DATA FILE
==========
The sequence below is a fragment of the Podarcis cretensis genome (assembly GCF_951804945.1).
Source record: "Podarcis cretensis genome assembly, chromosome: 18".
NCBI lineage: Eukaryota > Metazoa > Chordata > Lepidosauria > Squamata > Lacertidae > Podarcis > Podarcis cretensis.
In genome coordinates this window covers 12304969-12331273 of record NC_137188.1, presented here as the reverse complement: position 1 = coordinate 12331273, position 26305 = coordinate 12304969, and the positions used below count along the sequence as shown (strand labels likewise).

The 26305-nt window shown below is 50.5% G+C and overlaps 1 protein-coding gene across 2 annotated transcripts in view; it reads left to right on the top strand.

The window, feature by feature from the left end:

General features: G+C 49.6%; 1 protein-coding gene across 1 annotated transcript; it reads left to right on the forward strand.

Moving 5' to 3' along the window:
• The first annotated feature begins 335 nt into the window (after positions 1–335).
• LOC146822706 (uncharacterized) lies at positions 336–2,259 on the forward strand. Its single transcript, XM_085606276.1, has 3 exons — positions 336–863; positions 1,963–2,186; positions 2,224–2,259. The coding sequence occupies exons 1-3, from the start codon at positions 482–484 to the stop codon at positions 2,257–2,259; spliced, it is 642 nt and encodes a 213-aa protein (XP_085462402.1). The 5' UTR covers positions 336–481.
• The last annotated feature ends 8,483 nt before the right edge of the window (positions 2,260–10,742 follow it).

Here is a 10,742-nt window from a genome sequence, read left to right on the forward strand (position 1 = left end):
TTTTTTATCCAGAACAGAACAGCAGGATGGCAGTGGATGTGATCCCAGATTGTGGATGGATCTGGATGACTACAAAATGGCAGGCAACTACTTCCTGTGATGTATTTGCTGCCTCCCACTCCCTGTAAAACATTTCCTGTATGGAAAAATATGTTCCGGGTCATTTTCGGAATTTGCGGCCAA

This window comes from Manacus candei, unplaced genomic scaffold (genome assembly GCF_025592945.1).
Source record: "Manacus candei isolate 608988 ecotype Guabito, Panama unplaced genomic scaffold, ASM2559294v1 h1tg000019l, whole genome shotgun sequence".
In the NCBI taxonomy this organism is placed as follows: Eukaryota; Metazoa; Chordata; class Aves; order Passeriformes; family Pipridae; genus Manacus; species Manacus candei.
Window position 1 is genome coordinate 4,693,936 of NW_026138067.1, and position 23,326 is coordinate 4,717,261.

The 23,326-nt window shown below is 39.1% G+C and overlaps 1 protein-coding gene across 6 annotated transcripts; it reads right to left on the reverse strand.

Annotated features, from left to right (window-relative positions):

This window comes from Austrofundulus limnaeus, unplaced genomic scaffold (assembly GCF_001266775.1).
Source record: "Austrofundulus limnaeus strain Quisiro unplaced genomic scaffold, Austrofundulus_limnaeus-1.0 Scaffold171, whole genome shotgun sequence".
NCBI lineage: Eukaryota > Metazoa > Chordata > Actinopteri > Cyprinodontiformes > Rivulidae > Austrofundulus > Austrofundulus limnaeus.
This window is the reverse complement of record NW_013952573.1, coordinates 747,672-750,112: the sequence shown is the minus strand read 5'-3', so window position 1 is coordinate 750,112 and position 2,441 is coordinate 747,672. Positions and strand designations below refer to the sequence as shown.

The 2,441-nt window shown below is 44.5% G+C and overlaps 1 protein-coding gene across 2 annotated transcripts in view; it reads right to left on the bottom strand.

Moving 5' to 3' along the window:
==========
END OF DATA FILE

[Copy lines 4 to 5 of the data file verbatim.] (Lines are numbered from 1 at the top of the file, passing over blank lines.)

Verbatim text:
In genome coordinates this window covers 12304969-12331273 of record NC_137188.1, presented here as the reverse complement: position 1 = coordinate 12331273, position 26305 = coordinate 12304969, and the positions used below count along the sequence as shown (strand labels likewise).

The 26305-nt window shown below is 50.5% G+C and overlaps 1 protein-coding gene across 2 annotated transcripts in view; it reads left to right on the top strand.